Italy Cuts Illegal Migration Sea Landings by 80 Per Cent

Lega far right party leader Matteo Salvini (C) smiles and rises his fist at the Lega headquarter in Milan on March 5, 2018 for a press conference ahead of the Italy's general election results. A surge for populist and far-right parties in Italy's weekend election could result in a hung …
PIERO CRUCIATTI/AFP/Getty

Illegal sea landings to Italy have dropped by 80 per cent in just one year after the country’s populist government enacted tough new immigration measures.

Between January 1st and December 2nd 2018, 23,011 migrants arrived by sea to the shores of Italy compared to 117,120 over the same period last year, according to data published by the United Nations’ International Organization for Migration (IOM).

Italy has gone from the number one Mediterranean landing destination in 2017 to number three, after Greece (29,782) and Spain (52,678).

In contrast, socialist-run Spain has seen its migrant arrivals increase by more than two and a half times (263 per cent) from 20,043 to 52,678 across the same periods.

It was in the summer that Italy, under the directive of interior minister and deputy prime minister Matteo Salvini, halted much of the illegal migration by blocking private non-governmental organisation (NGO) migrant transport vessels from docking in Italy, starting with denying port to the Aquarius, chartered by SOS Méditerranée and Médecins Sans Frontières (MSF or Doctors without borders).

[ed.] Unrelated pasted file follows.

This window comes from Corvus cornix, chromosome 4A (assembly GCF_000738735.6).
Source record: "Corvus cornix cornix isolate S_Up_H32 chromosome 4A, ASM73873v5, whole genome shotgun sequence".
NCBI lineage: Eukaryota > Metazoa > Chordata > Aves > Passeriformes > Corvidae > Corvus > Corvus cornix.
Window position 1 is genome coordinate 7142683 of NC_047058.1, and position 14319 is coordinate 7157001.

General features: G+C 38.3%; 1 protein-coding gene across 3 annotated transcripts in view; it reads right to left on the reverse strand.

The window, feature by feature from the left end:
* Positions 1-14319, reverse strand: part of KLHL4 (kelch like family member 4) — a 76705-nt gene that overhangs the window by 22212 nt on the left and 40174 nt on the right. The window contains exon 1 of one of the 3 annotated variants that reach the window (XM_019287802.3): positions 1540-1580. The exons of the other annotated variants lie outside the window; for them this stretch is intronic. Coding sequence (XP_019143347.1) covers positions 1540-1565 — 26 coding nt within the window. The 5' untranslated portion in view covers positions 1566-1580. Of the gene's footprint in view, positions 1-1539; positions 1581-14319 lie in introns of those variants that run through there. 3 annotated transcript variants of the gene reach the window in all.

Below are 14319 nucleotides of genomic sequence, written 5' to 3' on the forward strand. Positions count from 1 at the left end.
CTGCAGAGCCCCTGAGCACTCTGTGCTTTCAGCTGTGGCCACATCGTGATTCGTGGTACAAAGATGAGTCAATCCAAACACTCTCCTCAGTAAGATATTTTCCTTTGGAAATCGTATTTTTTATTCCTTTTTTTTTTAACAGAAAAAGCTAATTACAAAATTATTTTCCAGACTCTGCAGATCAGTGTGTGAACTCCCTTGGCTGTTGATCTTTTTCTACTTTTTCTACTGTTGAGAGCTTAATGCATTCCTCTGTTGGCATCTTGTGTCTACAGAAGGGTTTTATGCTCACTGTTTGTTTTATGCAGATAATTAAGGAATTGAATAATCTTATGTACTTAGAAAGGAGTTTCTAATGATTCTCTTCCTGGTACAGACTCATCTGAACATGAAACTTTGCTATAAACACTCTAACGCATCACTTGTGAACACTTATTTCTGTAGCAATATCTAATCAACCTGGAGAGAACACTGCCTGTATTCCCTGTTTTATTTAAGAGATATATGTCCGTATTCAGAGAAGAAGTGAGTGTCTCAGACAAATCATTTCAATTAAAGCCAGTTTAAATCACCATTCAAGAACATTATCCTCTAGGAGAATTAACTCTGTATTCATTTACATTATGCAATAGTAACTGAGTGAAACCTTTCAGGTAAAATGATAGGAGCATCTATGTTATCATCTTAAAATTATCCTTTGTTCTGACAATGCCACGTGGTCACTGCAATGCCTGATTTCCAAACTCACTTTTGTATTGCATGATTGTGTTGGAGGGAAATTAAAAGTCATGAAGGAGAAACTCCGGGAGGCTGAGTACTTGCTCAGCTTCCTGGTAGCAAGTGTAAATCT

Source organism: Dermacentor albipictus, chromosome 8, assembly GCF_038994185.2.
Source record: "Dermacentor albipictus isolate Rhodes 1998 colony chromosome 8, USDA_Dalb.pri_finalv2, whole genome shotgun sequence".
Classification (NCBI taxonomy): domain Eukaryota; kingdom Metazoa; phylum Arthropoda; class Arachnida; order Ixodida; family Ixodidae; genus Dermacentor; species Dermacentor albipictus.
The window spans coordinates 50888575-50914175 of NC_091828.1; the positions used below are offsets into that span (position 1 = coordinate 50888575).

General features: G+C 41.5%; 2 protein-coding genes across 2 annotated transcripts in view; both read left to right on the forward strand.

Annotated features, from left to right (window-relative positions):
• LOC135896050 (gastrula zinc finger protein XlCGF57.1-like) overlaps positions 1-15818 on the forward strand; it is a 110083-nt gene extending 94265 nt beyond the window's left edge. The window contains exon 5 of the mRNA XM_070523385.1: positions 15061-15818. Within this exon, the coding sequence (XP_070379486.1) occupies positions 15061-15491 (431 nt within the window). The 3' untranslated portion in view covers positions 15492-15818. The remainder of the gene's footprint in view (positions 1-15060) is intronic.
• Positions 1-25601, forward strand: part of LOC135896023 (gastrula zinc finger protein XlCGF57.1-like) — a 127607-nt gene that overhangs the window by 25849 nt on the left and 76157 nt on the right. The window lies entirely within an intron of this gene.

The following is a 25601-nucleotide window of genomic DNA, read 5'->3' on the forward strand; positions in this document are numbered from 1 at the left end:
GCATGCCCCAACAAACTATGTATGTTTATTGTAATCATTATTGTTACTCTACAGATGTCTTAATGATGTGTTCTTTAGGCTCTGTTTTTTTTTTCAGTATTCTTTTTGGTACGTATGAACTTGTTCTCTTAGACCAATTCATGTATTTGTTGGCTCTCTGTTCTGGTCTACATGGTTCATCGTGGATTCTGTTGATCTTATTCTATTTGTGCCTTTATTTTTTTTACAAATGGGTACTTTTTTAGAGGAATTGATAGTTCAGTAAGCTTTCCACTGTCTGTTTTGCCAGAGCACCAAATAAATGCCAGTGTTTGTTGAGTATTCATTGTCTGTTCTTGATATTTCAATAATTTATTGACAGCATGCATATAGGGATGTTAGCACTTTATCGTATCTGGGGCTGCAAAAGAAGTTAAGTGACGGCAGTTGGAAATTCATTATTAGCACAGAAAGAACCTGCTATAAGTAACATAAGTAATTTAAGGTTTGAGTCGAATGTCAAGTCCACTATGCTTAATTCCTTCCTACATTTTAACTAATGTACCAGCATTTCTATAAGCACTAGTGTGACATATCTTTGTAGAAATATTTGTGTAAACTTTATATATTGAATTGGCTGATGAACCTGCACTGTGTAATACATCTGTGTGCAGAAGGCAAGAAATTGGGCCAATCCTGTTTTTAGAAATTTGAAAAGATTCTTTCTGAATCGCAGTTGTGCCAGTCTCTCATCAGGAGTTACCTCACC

After an eight-day standoff in the Mediterranean Sea, where neither Italy nor Malta would accept the vessel, Spain welcomed the Aquarius and its 629 sub-Saharan African migrants to its shores.

While Italy’s new government, a coalition of the right-wing League headed by Salvini and the anti-establishment Five Star Movement led by fellow Deputy Prime Minister Luigi Di Maio, has toughened the country’s position on illegal immigration, Spain’s socialist government under Pedro Sánchez has welcomed migrants, with the country’s foreign minister Josep Borrell claiming Europe needs “new blood.”

“Europe’s demographic evolution shows that unless we want to gradually turn into an ageing continent, we need new blood, and it doesn’t look like this new blood is coming from our capacity to procreate,” Borrell said in August.

To deal with the issue of illegal migrants in Italy, Salvini unveiled in September a security and migration decree which terminates humanitarian residency permits, which allows migrants to live temporarily in Italy who do not qualify for ordinary asylum, and increases funding for deportation centres.

Some 2,000 migrants with the permit a month are expected to be deported when the law comes into force in January 2019 as the two-year limited visas expire.

Recently, Mr Salvini told the European Union’s Schengen Committee he does not want Italy to renew engagement in Operation Sophia, the EU-run venture where several member states partner to pick up migrants in the Mediterranean Sea, confirming the country’s “unavailability” of landing ports.

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